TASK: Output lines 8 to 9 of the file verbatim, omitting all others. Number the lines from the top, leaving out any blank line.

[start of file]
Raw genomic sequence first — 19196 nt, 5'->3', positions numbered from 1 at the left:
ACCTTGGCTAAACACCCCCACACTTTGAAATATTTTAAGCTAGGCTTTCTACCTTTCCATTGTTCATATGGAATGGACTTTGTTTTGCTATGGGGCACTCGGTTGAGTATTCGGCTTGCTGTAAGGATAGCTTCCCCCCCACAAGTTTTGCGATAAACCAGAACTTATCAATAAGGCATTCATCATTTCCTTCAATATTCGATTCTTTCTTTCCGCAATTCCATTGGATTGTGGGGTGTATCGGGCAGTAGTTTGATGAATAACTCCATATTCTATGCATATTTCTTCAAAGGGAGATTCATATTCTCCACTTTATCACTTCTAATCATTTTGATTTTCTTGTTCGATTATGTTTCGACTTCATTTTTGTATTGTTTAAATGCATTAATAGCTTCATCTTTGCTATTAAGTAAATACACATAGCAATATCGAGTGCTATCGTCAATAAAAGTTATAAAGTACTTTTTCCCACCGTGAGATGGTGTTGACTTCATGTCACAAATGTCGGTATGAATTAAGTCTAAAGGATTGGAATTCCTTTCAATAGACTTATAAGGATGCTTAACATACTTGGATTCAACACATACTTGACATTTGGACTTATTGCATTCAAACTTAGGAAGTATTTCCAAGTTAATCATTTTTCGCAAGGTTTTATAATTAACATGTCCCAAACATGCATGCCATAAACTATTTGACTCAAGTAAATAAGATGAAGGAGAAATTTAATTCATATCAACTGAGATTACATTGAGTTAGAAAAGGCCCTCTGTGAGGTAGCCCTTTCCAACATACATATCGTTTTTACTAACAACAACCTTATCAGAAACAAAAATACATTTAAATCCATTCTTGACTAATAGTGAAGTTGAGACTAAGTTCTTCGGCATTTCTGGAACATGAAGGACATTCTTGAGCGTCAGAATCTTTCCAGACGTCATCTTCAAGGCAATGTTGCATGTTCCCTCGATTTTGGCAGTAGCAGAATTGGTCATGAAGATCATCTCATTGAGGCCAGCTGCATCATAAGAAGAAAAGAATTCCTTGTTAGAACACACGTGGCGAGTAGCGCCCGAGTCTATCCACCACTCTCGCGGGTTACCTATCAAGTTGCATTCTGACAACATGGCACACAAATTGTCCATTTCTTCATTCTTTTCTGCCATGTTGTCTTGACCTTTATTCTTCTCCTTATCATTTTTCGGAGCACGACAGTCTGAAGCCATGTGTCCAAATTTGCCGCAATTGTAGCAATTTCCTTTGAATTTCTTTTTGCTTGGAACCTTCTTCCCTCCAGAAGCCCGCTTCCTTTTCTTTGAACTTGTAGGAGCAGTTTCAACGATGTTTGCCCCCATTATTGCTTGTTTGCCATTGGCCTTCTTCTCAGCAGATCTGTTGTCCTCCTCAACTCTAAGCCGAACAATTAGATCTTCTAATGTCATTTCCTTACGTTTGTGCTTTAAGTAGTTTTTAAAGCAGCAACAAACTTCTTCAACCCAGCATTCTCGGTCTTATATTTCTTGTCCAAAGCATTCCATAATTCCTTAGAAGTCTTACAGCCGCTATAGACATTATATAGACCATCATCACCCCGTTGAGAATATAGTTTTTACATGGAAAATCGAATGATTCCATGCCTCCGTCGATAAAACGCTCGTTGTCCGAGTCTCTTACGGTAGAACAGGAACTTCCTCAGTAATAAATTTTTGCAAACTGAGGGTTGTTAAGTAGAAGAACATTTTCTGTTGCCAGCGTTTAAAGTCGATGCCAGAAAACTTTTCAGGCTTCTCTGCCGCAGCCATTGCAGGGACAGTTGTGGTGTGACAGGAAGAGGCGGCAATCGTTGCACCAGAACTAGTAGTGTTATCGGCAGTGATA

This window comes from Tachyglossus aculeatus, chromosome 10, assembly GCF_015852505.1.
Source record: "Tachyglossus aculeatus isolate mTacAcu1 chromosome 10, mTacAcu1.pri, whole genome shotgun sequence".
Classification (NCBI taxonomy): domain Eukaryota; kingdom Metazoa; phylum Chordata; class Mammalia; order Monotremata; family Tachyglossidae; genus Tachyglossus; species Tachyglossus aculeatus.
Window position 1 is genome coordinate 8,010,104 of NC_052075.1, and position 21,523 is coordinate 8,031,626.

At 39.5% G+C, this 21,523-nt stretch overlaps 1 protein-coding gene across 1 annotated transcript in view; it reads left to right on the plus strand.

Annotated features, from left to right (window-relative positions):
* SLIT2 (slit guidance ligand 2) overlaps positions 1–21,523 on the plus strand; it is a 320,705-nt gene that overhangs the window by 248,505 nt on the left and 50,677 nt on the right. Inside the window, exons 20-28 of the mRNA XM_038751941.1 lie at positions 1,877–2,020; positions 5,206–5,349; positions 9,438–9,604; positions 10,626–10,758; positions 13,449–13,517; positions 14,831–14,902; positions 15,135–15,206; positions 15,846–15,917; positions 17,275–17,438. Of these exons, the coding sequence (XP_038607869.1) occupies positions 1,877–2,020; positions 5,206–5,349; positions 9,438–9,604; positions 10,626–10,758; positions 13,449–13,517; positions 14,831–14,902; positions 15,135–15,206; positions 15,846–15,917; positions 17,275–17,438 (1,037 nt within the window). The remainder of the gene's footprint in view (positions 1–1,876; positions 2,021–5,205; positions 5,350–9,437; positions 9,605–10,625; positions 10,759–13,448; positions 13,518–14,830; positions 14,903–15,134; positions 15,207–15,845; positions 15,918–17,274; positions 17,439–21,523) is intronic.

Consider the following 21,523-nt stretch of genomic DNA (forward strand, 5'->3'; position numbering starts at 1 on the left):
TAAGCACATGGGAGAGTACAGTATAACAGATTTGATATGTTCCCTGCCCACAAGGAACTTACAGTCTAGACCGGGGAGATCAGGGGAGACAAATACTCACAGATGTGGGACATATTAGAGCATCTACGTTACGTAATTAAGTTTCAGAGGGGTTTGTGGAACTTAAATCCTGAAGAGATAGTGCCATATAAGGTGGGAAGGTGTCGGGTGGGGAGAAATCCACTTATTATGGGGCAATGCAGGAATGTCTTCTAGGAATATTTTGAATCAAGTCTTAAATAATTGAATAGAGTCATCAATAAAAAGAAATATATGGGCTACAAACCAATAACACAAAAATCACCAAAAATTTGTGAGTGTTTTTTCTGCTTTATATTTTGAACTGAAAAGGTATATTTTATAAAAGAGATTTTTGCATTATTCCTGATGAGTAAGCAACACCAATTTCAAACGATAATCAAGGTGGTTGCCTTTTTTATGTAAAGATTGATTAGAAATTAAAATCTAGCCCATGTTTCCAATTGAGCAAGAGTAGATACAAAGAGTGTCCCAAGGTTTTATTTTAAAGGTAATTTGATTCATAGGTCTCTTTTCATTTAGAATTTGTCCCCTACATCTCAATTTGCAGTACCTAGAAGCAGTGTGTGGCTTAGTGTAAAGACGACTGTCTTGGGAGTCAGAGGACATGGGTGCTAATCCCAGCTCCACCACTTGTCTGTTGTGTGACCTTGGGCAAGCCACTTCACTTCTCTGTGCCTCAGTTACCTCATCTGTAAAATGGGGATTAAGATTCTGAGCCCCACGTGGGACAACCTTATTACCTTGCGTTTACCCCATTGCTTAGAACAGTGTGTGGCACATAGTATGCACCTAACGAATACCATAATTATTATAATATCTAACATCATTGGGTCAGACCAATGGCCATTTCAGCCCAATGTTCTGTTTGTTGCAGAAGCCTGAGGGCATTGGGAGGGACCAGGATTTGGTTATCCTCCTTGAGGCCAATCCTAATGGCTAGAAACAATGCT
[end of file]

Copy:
Annotated features, from left to right (window-relative positions):
* SLIT2 (slit guidance ligand 2) overlaps positions 1–21,523 on the plus strand; it is a 320,705-nt gene that overhangs the window by 248,505 nt on the left and 50,677 nt on the right. Inside the window, exons 20-28 of the mRNA XM_038751941.1 lie at positions 1,877–2,020; positions 5,206–5,349; positions 9,438–9,604; positions 10,626–10,758; positions 13,449–13,517; positions 14,831–14,902; positions 15,135–15,206; positions 15,846–15,917; positions 17,275–17,438. Of these exons, the coding sequence (XP_038607869.1) occupies positions 1,877–2,020; positions 5,206–5,349; positions 9,438–9,604; positions 10,626–10,758; positions 13,449–13,517; positions 14,831–14,902; positions 15,135–15,206; positions 15,846–15,917; positions 17,275–17,438 (1,037 nt within the window). The remainder of the gene's footprint in view (positions 1–1,876; positions 2,021–5,205; positions 5,350–9,437; positions 9,605–10,625; positions 10,759–13,448; positions 13,518–14,830; positions 14,903–15,134; positions 15,207–15,845; positions 15,918–17,274; positions 17,439–21,523) is intronic.